Proverbs 26 – August 26

CC Image courtesy of zoetnet on Flickr.

CC Image courtesy of zoetnet on Flickr.

Proverbs 26
Author: Randy Sheets

“Wise in their own eyes.”

A couple of years ago we were out with my son and daughter and their families at a local Italian restaurant. My daughter-in-law was giving the waiter her order and asked for a side order of Italian bread-bruschetta. The waiter, in the haughty way some waiters have, looked rather condescendingly at her and said “It’s pronounced brushetta.”

Every adult at the table immediately looked up from their menus to look at the waiter and then at Elena to see what would happen next. Here’s what we hoped she would say:

“Look buddy, I’m half Italian, I grew up in Italy, and Italian is my first language. I was ordering bruschetta before you could read a menu. When I pronounce it brusketta you can bet that’s the correct pronunciation!”

But instead she just looked at him and said “Okay…whatever, that’s what I’ll have.”

Much of the Proverbs 26 deals with fools and the folly of trying to work, reason or in any other way deal with them. Further, the person worse than a fool is the one who thinks he knows it all-as in verse 12:

“Do you see a person wise in their own eyes? There is more hope for a fool than for them.”

Some people will not be open to instruction because they feel they have nothing further to learn-they know it all! (How many political or religious “discussions” have you ever seen where someone actually changes their mind?)

Others, it they show a willingness to learn, will find there are any number of people who will gently instruct and guide them correctly.

How would it have been different if the waiter had said “I thought it was always pronounced brushetta, but I’m not sure.”? Elena would probably have patiently told him the proper pronunciation and the reason she could be trusted to know. And he would have gotten a bigger tip!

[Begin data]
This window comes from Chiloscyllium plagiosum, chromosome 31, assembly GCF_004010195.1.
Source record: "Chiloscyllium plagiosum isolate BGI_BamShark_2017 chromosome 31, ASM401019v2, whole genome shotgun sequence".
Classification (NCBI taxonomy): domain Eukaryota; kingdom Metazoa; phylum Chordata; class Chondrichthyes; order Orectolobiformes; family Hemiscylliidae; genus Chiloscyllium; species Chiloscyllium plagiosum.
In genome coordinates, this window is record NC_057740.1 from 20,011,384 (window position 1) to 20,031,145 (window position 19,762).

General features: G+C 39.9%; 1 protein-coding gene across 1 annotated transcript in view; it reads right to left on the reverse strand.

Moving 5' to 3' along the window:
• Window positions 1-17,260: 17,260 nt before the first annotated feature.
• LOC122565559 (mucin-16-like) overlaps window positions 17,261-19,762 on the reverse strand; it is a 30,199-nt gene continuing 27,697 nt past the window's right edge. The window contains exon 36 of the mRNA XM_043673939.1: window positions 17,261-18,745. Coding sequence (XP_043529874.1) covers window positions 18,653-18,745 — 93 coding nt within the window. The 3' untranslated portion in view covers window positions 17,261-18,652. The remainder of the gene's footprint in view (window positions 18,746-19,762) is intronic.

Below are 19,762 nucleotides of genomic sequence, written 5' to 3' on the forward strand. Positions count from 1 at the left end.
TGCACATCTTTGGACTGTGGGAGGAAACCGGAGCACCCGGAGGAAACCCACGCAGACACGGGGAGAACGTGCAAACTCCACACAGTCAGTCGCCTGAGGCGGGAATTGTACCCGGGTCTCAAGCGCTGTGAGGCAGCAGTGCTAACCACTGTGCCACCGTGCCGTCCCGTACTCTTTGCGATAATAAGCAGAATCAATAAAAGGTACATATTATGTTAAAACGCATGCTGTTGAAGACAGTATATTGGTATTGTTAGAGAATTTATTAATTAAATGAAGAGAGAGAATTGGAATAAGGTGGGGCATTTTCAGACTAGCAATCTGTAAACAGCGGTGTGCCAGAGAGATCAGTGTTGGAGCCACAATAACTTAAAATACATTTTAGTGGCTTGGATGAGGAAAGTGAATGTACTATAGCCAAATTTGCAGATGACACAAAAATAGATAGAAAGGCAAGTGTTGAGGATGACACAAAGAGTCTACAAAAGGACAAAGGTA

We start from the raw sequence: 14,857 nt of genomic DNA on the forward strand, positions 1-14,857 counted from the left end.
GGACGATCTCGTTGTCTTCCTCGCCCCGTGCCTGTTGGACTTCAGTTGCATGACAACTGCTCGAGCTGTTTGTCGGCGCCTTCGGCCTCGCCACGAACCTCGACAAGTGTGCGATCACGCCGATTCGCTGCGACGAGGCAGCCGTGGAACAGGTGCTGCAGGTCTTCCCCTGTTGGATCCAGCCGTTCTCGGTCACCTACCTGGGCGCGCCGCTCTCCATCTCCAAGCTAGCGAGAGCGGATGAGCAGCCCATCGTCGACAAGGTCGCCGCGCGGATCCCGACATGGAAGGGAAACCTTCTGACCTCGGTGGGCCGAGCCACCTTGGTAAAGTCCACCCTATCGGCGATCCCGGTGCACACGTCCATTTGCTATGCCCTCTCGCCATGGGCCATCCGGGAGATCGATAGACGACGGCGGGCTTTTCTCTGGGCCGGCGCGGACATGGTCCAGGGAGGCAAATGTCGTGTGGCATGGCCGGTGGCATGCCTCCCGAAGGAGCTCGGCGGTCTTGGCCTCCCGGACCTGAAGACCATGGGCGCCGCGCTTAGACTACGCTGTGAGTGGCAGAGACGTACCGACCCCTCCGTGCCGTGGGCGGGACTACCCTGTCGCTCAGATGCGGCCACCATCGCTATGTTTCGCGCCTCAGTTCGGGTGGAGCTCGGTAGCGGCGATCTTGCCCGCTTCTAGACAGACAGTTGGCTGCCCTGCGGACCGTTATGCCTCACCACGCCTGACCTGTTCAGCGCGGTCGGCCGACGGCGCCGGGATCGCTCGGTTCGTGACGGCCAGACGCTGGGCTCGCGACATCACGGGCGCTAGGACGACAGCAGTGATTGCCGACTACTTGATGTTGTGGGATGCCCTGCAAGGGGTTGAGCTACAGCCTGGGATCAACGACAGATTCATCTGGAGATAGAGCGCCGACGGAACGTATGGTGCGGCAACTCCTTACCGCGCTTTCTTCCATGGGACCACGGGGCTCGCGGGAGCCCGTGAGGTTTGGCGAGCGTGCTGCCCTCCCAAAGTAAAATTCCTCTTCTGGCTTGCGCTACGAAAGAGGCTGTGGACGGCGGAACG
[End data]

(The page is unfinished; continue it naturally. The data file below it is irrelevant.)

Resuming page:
Proverbs 29 – July 29

CC Image courtesy of Dustin McClure on Flickr.

CC Image courtesy of Dustin McClure on Flickr.

Proverbs 29
Author: Randy Sheets

“Power tends to corrupt and absolute power corrupts absolutely.”- Lord Acton

Over two dozen of the proverbs address the conduct of the king (or rulers in general). This makes sense-Solomon was the author of most of the proverbs, Hezekiah copied many of them and some king named Lemuel came along and contributed some of the latter proverbs and we don’t even know who he is! Add to that the number of proverbs addressed to the conduct of sons and we see a picture of kings trying to impart wisdom to their offspring.

This is especially true in the 29th chapter of Proverbs. Five of the verses refer to a king or ruler and others suggest the same. With our recent study of the Old Testament we can see numerous examples of kings and rulers-from Pharaoh to Cyrus-who believed themselves to be essentially a god and therefore their decisions were not questioned. In the New Testament we have Herod and even Felix who wanted a bribe from Paul (Acts 24:26). Example after example of rulers who felt themselves to be accountable to no one-ruling unchecked in their power-until their thrones were taken away.

Israel also had more bad kings than good kings and even the good kings were prone to do sinful things. Even though they should have known they were ultimately accountable to God and in most instances God advised them through prophets, they still stiffened their necks and rebelled. Because they did not listen to the wise counsel of the prophets and the proverbs their thrones were also taken away from them by God.